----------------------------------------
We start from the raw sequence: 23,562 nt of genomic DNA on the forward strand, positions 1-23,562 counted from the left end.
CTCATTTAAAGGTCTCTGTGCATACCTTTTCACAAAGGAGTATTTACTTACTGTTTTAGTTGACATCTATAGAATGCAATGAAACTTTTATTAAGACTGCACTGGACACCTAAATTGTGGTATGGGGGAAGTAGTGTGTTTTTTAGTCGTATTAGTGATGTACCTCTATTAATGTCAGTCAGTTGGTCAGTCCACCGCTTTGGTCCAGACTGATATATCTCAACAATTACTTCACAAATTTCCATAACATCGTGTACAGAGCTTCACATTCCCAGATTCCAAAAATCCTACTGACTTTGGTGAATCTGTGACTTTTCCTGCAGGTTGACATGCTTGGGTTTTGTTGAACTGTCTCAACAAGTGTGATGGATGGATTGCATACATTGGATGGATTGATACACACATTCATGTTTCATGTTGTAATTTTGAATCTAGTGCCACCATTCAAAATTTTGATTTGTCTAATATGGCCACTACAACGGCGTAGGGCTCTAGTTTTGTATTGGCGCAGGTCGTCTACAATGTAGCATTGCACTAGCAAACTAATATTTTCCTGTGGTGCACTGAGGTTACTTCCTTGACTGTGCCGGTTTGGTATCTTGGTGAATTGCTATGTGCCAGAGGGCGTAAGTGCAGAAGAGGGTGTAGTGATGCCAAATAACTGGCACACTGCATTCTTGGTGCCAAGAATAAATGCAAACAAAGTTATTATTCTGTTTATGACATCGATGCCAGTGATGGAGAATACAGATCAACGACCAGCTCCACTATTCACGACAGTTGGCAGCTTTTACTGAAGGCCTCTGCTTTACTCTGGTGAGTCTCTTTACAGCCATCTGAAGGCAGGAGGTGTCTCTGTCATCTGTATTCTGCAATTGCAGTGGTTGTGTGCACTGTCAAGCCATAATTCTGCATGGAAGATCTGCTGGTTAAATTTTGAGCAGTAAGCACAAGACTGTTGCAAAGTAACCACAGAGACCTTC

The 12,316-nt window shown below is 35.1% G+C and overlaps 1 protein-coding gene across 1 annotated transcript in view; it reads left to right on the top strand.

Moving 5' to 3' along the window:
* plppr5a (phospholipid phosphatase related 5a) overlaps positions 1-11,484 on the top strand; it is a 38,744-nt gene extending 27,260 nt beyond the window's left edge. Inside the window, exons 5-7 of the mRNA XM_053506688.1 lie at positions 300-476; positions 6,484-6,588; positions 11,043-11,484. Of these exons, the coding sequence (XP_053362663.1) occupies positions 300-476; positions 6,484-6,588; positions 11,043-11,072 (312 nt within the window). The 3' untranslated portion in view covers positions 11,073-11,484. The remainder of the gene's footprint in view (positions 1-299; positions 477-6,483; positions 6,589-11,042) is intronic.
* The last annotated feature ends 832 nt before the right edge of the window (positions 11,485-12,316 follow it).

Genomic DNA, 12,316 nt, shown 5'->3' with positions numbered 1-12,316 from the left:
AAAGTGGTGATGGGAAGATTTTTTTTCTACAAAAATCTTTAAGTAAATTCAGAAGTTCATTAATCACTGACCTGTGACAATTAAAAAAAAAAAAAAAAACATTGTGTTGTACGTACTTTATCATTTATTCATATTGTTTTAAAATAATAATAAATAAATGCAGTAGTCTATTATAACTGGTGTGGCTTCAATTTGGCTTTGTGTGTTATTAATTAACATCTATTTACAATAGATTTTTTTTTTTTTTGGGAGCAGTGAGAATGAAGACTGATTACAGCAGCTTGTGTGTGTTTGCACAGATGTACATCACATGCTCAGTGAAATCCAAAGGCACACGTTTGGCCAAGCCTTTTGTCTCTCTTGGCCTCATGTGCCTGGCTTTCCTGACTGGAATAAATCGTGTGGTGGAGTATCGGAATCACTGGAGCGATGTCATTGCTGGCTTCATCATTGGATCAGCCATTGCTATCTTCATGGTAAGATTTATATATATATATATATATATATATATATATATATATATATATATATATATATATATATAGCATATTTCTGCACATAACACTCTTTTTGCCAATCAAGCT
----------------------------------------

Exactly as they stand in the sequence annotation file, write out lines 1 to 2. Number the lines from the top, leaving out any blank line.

We start from the raw sequence: 23,562 nt of genomic DNA on the forward strand, positions 1-23,562 counted from the left end.
CTCATTTAAAGGTCTCTGTGCATACCTTTTCACAAAGGAGTATTTACTTACTGTTTTAGTTGACATCTATAGAATGCAATGAAACTTTTATTAAGACTGCACTGGACACCTAAATTGTGGTATGGGGGAAGTAGTGTGTTTTTTAGTCGTATTAGTGATGTACCTCTATTAATGTCAGTCAGTTGGTCAGTCCACCGCTTTGGTCCAGACTGATATATCTCAACAATTACTTCACAAATTTCCATAACATCGTGTACAGAGCTTCACATTCCCAGATTCCAAAAATCCTACTGACTTTGGTGAATCTGTGACTTTTCCTGCAGGTTGACATGCTTGGGTTTTGTTGAACTGTCTCAACAAGTGTGATGGATGGATTGCATACATTGGATGGATTGATACACACATTCATGTTTCATGTTGTAATTTTGAATCTAGTGCCACCATTCAAAATTTTGATTTGTCTAATATGGCCACTACAACGGCGTAGGGCTCTAGTTTTGTATTGGCGCAGGTCGTCTACAATGTAGCATTGCACTAGCAAACTAATATTTTCCTGTGGTGCACTGAGGTTACTTCCTTGACTGTGCCGGTTTGGTATCTTGGTGAATTGCTATGTGCCAGAGGGCGTAAGTGCAGAAGAGGGTGTAGTGATGCCAAATAACTGGCACACTGCATTCTTGGTGCCAAGAATAAATGCAAACAAAGTTATTATTCTGTTTATGACATCGATGCCAGTGATGGAGAATACAGATCAACGACCAGCTCCACTATTCACGACAGTTGGCAGCTTTTACTGAAGGCCTCTGCTTTACTCTGGTGAGTCTCTTTACAGCCATCTGAAGGCAGGAGGTGTCTCTGTCATCTGTATTCTGCAATTGCAGTGGTTGTGTGCACTGTCAAGCCATAATTCTGCATGGAAGATCTGCTGGTTAAATTTTGAGCAGTAAGCACAAGACTGTTGCAAAGTAACCACAGAGACCTTC